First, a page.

Forty life-sized wax Amish figures, once residents of the Lancaster County Wax Museum, have been put up for sale, as reported at philly.com.
They include adult and child figures, as well as a dog. The general impression is that these are some pretty unsettling effigies:
Dana DiCicco, who’s selling them, said they didn’t seem “creepy at all” when she was a kid in Pennsylvania Dutch country.
Now, she can’t deny it. Even the dog feels off.
“When I went to see them in storage, they definitely looked creepy,” she said. “It looked like a scene from the Gettysburg battlefield.”
DiCicco is putting them up for sale on behalf of her uncle, a longtime manager of the Amish Farm and House, a tourist attraction in Lancaster. The adult figures are going for $350 apiece, the children and dog for $250, and DiCicco said they’d like to sell them as a set.
I’d say they are a little disturbing, but I generally find wax figures, lifelike dolls, etc. disturbing. What do you think? Here’s a closer view:
And some of the female and child figures. Even creepier?
These guys look like they could use a trim:
The Lancaster County Wax Museum closed in 2006. I had never heard of this place, but I didn’t really start spending a lot of time in the area until 2007. It was once a Route 30 attraction:
The wax figures, each standing 5 feet, 5 inches, once were part of the Lancaster County Wax Museum, which was opened in 1969 by Dutch Wonderland founder Earl Clark adjacent to the amusement park along Route 30. The museum featured dioramas of local history, including the burning of a Susquehanna River bridge to thwart the Confederate Army and also one about pretzel-making. William Penn was there. Ben Franklin, too. The centerpiece of the museum was the Amish barn-raising scene.
Adding to the creepiness, some of the figures are mechanical and can move, and at least one can, or at one time could, “speak”.
The article came out about 2 weeks ago, when I was traveling, so I missed posting about it at the time. No word if they have been sold in the meantime, though the Craigslist listing has been deleted.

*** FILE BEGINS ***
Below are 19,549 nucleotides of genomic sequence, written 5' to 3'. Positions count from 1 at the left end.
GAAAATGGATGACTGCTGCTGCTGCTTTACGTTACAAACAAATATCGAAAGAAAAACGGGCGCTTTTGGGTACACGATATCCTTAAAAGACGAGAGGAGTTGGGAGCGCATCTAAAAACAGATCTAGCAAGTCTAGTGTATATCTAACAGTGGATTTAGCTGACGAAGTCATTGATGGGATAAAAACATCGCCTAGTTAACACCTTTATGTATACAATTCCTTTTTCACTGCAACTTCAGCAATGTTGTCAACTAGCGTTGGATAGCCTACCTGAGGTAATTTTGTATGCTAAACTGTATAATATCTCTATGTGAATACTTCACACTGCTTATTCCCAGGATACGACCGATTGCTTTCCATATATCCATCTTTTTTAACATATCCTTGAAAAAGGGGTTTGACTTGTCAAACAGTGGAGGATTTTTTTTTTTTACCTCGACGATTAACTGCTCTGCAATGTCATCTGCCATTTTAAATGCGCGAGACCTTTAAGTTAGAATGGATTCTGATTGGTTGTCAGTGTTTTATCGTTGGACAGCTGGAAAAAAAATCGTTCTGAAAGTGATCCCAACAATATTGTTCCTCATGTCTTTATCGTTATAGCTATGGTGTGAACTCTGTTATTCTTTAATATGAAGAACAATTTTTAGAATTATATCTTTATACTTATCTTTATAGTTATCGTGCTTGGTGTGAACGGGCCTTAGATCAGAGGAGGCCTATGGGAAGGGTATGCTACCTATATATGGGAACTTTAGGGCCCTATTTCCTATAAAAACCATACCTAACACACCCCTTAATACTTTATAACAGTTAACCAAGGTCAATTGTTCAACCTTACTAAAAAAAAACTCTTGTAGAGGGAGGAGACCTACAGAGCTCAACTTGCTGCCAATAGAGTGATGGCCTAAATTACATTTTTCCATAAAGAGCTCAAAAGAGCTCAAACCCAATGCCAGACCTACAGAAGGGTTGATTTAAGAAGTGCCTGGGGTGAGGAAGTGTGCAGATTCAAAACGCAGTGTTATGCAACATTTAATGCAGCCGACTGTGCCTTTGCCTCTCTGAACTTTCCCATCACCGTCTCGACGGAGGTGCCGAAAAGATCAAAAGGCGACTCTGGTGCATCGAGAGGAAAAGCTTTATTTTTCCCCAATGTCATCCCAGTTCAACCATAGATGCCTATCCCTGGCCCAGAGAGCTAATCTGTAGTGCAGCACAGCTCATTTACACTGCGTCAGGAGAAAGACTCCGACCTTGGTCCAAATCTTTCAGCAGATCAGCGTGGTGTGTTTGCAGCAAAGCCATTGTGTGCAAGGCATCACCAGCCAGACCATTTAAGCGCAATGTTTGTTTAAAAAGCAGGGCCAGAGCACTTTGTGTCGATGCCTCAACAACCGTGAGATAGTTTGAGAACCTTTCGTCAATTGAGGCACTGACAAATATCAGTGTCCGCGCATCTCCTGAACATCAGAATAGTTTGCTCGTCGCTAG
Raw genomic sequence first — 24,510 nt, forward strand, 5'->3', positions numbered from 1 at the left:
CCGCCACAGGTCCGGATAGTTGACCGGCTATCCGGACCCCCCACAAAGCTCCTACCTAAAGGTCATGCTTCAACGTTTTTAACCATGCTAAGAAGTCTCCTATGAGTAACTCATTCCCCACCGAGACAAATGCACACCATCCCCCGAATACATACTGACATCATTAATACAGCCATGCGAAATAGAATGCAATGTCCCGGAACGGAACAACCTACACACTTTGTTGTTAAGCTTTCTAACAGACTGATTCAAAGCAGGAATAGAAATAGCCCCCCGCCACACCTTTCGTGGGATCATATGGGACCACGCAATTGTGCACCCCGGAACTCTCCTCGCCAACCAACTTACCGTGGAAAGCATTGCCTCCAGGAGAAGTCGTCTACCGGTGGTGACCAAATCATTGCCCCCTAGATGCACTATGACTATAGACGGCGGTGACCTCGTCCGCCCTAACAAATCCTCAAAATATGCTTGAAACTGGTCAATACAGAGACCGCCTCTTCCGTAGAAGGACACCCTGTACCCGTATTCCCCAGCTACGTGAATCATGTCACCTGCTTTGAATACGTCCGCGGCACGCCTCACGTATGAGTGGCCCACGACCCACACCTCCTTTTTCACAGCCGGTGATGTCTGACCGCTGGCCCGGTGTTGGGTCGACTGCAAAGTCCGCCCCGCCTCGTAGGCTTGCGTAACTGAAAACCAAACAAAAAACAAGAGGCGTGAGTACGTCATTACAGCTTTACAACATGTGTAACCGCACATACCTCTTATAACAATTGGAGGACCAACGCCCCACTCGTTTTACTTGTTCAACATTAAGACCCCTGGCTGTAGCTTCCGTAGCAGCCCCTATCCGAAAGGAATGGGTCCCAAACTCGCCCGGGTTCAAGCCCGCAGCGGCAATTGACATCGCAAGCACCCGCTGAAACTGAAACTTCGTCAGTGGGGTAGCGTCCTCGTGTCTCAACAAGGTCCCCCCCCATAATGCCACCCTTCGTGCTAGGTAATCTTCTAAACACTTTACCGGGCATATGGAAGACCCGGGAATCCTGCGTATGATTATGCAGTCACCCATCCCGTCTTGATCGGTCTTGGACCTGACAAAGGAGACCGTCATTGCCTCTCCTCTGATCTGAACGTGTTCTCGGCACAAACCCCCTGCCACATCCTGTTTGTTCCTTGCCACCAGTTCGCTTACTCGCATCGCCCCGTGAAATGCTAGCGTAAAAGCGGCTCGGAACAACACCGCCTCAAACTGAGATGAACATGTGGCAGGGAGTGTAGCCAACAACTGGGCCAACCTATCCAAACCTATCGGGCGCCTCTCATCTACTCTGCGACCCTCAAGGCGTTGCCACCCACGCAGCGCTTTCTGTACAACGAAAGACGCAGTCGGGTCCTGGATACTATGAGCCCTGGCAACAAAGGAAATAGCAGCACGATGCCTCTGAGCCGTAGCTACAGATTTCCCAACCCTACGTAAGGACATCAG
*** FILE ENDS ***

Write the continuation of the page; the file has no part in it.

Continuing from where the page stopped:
I’m not sure I’d want these hanging around my home, but maybe a collector can put these wax Plain People to a new use.
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I think the wax figures should remain in storage. Some of the figures’ facial expressions are unpleasant and some of the clothing does not seem to be traditional Amish-style. It would have been interesting to see the setting in the museum where these figures were displayed.
Yes besides the facial expressions, some of the clothing is off (shirts, suspenders, overalls), and it looks like some of them were doing a cross-promotion of a building materials company 🙂
Instant Amish Family
Might be interesting to keep the whole family together sitting around a table. You then have the a family still eating together. You would have quiet peaceful meals. Reading from the bible after each meal would be a nice touch.
Maybe Amos Hoover would store them in the attic of the Hostorical Library.
Yeah creepy, but...
My interest in the Amish didn’t start until 2010, so I, too, was too late to have seen these in the museum. I have to agree that these figures in the pictures do feel a bit creepy…, but I have to also remind myself that they are totally removed from the context of the large scene they were made to be a part of. I dare think that if many of our own individual expressions or gestures were frozen in time and removed from their context that they would look creepy, too.
But even so, I’m not inclined to want one of these sitting/standing on my front porch — except maybe for Halloween.
Amish in the Uncanny Valley
Good point. As we can see in the photos some of them seem to be in strange poses, in context they would look more natural I assume.
But the main issue for me is just the strangeness that results when trying to replicate the human form in media like this (for example with CGI or this type of thing). It’s the “uncanny valley” effect that’s offputting.
No Graven Images
That’s why Plain People don’t believe in “graven images”. They are too creepy. They should be melted down and turned into wax candles.
Might be something to that.
Why are they looking up?
Why are they all posed to be looking up? What are they supposed to be looking at?
Good question, my guess based on the article’s mention of the barn-raising scene, would be that the ones looking up would have been observing or assessing work on the barn.
Maybe they could be used in stores (or homes) as crime deterrents. Can you imagine running into one of these figures when breaking into a home or business for the purpose of robbery?
Otherwise, I agree with Don Burke regarding their Halloween use! They make my skin crawl!
Two good alternative ideas 🙂
Yes creepy is my take on these dolls. I wondered why they were looking up at first but then I read that they were in a barn raising scene and it made sense. they were watching workers on the beams. LOL I think what makes them creepy is the eyes. Shivers!